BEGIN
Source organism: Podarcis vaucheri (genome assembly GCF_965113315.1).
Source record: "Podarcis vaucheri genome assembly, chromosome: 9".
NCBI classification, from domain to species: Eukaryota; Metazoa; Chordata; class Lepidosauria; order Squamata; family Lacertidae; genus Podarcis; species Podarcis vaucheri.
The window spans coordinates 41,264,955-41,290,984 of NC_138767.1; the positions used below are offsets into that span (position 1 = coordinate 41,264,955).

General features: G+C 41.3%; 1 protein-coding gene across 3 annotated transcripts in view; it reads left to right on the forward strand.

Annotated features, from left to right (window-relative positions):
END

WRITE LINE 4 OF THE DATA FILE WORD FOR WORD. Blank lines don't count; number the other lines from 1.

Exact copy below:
The window spans coordinates 41,264,955-41,290,984 of NC_138767.1; the positions used below are offsets into that span (position 1 = coordinate 41,264,955).